U.S. rotational exercises have been on an upswing in Europe since Russia's occupation of eastern Ukraine and annexation of Crimea in 2014. While exercises have always been essential to the U.S. Air Forces Europe-Africa fabric, in an era of "great power competition," service members shouldn't consider a regional deployment as a homework assignment to turn in once they're done, USAFE's deputy commander said recently. Instead, he said, troops should think about each decision, maneuver and relationship as fitting into a broader framework of fighting as an alliance.
"Take the time to look at how [U.S. allies] do operations and what can we actually learn from them," Air Force Lt. Gen. Steven Basham said. Basham sat down with Military.com during the Paris Air Show last week. "At the same time, don't be afraid to critically analyze, ask those tough questions and say, 'Why do we do it this way?'"
The Pentagon has for several years used rotational deployments to Europe as a deterrent to Russian aggression in the region. That's been helped in part by the European Deterrence Initiative. The EDI, prompted in 2014 as a result of Crimea's annexation and originally called the European Reassurance Initiative, has helped the Pentagon in its ambitious outreach to partners in Europe through naval, ground and aerial events.
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USAFE earlier this month wrapped up its exercise Astral Knight, which integrated U.S. Air Force F-35 Joint Strike Fighters with the Italians' F-35As for the first time. The Air Force also sent F-15E Strike Eagles from Royal Air Force Lakenheath, England, to take part in exercise Anatolian Eagle in Turkey. The two-week long exercise will conclude this week.
But prepositioning forces "is not always enough," Basham said.
"You actually have to have rotational forces that are always coming through," he said. "There is no substitute for actually coming forward and spending time, not only in the air, but [on] the ground, and working with your allies, working with your partners, understanding the aspects of the airspace. It's no different than any other terrain, but at the same time, it's not just bringing the assets forward."
Basham cited a concept championed Air Force Chief of Staff Gen. David Goldfein: that the future of war is about a network.
"How can we build up the architecture inside Europe and Africa so that we have the network capability, the data links, that are required to do command and control at all levels?" Basham said. "And how do you do that on a day-to-day basis? We should not build an architecture just for an exercise. We should build an architecture and have a roadmap for that architecture that allows us to operate on a day-to-day basis with our sister services as well as with the ally and partner nations."
Basham gave the example of the Joint Range Extension (JRE) pronounced "Jay-ree," which was used during the recent Arctic Challenge exercise in the high-north Nordic countries. JRE, according to the service, is a data link gateway system for long-distance communications, receiving information transmitted on a tactical data link in a particular operational area and then forwarding that information to another tactical data link beyond the line of sight.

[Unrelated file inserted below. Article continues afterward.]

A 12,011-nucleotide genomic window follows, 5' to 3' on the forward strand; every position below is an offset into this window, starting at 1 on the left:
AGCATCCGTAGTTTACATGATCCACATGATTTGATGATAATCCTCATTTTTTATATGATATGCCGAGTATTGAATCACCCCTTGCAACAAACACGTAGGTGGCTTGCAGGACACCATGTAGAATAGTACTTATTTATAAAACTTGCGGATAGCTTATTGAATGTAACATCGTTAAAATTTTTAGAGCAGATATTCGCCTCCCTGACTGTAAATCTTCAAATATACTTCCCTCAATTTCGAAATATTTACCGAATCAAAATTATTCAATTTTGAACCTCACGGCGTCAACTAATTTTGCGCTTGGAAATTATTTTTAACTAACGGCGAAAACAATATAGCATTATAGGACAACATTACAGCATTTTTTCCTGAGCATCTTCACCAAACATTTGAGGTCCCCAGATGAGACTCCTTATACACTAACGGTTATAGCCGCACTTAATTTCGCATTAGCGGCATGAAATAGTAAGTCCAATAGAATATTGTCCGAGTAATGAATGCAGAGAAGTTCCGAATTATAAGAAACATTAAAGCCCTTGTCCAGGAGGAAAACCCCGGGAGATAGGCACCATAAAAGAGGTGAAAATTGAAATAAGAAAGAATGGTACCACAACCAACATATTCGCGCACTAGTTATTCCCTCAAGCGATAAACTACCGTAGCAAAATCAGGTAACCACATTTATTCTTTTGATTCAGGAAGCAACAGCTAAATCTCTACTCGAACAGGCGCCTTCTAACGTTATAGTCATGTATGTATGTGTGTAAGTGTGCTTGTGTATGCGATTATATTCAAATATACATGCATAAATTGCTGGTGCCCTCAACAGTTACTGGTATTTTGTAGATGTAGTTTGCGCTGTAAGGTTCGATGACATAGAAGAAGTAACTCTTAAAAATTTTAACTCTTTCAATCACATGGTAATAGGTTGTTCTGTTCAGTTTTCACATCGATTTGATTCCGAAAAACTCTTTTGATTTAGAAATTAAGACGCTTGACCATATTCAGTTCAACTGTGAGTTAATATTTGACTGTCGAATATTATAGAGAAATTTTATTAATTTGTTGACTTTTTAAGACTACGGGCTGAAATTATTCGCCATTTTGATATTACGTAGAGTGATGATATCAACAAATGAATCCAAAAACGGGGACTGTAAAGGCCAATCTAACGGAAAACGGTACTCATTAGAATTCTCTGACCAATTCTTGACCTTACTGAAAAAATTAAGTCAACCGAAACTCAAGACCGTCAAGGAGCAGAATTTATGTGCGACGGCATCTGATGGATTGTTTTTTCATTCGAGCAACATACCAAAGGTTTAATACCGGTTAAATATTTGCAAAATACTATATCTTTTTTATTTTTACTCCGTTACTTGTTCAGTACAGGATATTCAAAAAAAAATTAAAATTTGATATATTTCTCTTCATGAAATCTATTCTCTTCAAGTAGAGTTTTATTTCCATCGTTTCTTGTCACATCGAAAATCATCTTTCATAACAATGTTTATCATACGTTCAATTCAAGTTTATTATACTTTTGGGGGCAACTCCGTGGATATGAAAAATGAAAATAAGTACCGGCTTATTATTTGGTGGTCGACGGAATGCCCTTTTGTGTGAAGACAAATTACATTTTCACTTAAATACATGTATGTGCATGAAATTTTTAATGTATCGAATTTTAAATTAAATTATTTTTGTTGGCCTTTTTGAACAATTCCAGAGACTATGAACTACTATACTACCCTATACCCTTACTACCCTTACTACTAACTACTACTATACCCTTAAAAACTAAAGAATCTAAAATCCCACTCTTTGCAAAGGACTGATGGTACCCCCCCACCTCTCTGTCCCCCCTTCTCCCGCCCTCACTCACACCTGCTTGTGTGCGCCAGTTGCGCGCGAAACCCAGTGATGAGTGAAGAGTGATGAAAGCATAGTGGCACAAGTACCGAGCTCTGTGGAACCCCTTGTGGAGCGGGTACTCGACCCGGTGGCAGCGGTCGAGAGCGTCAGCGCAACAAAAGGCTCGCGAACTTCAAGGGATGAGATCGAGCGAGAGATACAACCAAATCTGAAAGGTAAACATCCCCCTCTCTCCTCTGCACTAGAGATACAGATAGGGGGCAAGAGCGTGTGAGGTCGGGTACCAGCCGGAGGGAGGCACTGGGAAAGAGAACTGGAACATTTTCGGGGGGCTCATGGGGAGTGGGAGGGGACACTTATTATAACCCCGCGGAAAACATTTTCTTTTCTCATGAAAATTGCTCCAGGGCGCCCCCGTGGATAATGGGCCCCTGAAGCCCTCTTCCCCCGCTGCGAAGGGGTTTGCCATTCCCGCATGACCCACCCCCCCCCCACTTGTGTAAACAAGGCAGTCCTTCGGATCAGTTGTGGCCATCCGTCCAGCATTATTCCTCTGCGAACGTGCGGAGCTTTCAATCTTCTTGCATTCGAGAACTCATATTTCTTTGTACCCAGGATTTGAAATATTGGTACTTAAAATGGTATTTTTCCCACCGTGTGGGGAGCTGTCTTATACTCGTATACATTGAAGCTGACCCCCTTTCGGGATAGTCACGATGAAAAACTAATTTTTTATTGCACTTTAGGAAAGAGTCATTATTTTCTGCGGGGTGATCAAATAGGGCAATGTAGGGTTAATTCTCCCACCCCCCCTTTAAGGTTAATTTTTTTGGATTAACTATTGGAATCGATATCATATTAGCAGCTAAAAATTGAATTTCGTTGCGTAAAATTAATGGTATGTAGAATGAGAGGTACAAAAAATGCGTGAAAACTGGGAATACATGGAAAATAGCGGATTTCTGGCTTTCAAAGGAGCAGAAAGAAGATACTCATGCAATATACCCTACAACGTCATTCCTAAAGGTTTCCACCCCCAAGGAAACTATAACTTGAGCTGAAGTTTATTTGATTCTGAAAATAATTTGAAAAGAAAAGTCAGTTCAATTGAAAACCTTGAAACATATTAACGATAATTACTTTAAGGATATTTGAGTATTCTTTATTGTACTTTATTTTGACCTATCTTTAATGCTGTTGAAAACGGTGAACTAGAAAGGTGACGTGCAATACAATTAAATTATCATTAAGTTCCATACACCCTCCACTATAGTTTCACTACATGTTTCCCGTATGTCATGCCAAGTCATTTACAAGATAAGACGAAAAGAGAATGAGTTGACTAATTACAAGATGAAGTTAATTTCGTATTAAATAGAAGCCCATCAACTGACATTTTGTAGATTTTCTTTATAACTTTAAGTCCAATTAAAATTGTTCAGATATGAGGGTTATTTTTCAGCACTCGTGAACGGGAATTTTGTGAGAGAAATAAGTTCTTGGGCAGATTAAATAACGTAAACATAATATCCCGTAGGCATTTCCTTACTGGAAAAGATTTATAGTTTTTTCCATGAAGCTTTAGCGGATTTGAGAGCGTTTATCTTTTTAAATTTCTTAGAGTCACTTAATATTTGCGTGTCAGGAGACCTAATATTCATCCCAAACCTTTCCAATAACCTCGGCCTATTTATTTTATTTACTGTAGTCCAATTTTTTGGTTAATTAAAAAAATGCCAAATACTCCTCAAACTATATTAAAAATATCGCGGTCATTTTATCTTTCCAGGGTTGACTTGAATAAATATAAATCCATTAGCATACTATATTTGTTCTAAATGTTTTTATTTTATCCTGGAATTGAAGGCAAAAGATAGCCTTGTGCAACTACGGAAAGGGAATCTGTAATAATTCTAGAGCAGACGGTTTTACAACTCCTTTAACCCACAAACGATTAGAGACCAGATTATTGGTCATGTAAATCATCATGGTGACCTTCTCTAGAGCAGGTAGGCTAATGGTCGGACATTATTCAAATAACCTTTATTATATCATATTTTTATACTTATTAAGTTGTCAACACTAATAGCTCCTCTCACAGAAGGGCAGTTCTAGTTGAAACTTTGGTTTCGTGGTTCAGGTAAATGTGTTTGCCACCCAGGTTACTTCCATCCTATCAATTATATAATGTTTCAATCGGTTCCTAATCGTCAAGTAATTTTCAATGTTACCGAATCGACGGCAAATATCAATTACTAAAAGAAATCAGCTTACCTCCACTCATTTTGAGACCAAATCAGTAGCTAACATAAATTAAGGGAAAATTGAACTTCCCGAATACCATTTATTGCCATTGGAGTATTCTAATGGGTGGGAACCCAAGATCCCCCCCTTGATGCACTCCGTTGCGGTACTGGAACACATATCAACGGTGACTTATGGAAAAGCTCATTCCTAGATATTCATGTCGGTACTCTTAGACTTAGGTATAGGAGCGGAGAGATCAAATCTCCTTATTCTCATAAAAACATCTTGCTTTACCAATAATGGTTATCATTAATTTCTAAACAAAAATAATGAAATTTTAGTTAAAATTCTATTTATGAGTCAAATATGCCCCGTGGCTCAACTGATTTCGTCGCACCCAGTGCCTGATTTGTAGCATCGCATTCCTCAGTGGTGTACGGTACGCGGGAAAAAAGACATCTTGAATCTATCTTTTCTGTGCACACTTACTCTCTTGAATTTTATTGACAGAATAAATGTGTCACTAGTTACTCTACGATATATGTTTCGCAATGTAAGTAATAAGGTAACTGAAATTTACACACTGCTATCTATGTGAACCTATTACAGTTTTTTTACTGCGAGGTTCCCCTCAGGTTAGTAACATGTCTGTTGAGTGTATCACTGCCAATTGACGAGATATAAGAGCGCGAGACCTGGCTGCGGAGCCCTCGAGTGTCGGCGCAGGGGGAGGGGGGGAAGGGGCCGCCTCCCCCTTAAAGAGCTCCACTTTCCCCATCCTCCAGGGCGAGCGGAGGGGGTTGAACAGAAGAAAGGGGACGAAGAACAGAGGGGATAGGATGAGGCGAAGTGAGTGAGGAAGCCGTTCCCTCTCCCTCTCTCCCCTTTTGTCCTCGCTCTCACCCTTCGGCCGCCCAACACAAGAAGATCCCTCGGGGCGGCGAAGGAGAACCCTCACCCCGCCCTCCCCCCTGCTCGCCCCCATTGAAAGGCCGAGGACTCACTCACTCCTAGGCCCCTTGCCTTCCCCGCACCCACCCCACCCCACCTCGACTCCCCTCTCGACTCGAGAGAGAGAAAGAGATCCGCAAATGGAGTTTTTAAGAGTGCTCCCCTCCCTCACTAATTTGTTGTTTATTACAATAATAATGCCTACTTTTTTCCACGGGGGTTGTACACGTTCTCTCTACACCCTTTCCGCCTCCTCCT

"Those [capabilities] are actually extremely, extremely valuable," he said. "The challenge we run into all the time is ... we use those during an exercise, and then we turn around and either we stop using those, [and] we'll turn around and take it right back."
The general argued that, if something works and it makes the forces work better together, it shouldn't just be used in limited circumstances.
"To be able to integrate in time and space in a layered defense, having an architecture that's actually in place, is paramount to actually being able to utilize speed and agility" in a mission, he said.
He added, "The way you avoid entering into conflict is making sure that everyone understands that you're actually ready. You're actually extremely capable. That you have the capacity to do [the job]."
The Air Force has been stressing a "networked approach" as a fundamental stepping-stone for future operations, particularly when multiple forces are involved.
However, if a network can be created quickly to enhance operations, it can just as rapidly be impaired by opposing forces.
The Norwegian government in March formally accused Russia, its next-door neighbor, calling the jamming "electronic harassment."
Because of such unforeseen threats, Basham said the Air Force and its partners have to start implementing 'Plan B' solutions.
"We are learning that it all goes down to the command-and-control," he said. "We have to actually figure out how to be resilient ... whether it's a GPS-denied environment or other type of command-and-control capability environment.
"We learn how to operate full-up capability, and then we start to take certain things away. And if nothing else, what it does is it teaches us we can actually operate through that."
Other nations may also have a way of thinking outside the box to solve these critical issues, he said.
"They might actually show us a capability to be able to do command-and-control that we're not necessarily about," Basham said, reiterating his previous comments about network architecture and JRE.
"You can't do that without working closely with the partners. That's the focus."
-- Oriana Pawlyk can be reached at firstname.lastname@example.org. Follow her on Twitter at @oriana0214.